FiTs fulfill two necessary requirements: 1) price certainty to project participants and 2) credit support (because it is a utility's promise to purchase 100% of the generation output of a solar installation at a standard offer price that is the source of customer credit).
Aside from certain markets like L.A., however, FiTs have not emerged as a scalable policy solution in the U.S. because their implementation is typically counter to a utility's business or regulatory model. What is needed is a project finance model that brings credit uniformity of a FiT and is capable of unlocking low cost capital for implementation in a free and open energy marketplace.
Demeter first requires a partnership with a local PACE administrative team. The project team identified two preferred alternatives: 1) California Statewide Community Development Authority (CSCDA), which offers the CA FIRST PACE Program administered by Renewable Funding and serves over 17 counties in Northern California; and 2) LA County, which serves a large population and within which market LADWP launched a successful FiT. Additionally, Demeter requires a commitment from financial partners (both debt and equity, including tax equity); the sustainable energy infrastructure industry participants (defined broadly as solar companies, EV charging station companies, etc.); utilities (PGE, SCE); and prospective commercial property owners or their tenants (retailers, office, or corporate headquarter properties; health-care properties and multi-family properties). Lastly, the project would benefit from participation by non-governmental organizations, including policy-driven non-profits like PACENow, Environmental Defense Fund and Ceres as well as trade associations.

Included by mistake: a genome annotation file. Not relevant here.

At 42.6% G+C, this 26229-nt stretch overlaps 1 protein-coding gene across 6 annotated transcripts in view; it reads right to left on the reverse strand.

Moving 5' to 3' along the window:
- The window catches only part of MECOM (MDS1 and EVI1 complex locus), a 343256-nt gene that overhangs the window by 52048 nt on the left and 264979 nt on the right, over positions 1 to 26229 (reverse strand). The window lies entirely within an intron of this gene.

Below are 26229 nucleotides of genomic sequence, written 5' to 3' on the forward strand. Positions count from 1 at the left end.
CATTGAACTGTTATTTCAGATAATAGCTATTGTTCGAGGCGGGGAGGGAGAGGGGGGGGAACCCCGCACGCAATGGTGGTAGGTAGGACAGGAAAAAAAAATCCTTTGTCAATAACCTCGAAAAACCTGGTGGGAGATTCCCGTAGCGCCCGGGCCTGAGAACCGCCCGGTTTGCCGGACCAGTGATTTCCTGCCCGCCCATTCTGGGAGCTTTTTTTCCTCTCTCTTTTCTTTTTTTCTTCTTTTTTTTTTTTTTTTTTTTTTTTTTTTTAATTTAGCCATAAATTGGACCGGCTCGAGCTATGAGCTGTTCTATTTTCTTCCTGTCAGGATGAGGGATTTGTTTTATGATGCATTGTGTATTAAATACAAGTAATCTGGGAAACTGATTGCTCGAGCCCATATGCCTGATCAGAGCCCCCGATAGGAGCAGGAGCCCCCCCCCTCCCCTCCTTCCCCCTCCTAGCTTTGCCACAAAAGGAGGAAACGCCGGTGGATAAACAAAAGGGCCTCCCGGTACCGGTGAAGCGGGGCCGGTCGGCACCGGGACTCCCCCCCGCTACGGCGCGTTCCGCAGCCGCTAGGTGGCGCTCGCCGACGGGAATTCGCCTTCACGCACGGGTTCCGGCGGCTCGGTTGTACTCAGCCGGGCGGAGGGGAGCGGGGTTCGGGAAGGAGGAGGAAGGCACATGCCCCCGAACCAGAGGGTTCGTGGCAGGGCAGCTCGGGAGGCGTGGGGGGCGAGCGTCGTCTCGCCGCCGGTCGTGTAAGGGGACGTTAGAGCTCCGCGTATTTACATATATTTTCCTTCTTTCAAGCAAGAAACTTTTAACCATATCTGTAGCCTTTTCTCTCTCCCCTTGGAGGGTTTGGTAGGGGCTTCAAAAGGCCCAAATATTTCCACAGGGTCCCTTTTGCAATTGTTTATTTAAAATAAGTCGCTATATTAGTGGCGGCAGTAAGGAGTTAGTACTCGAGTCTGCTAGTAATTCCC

Demeter Power is offering a mix of financial resources (direct and raised through Demeter's funding platform), in-kind implementation services (Demeter will serve as chief design architect of the program) and licensed use of its intellectual property (its project origination platform for project participants to easily assess and origination projects).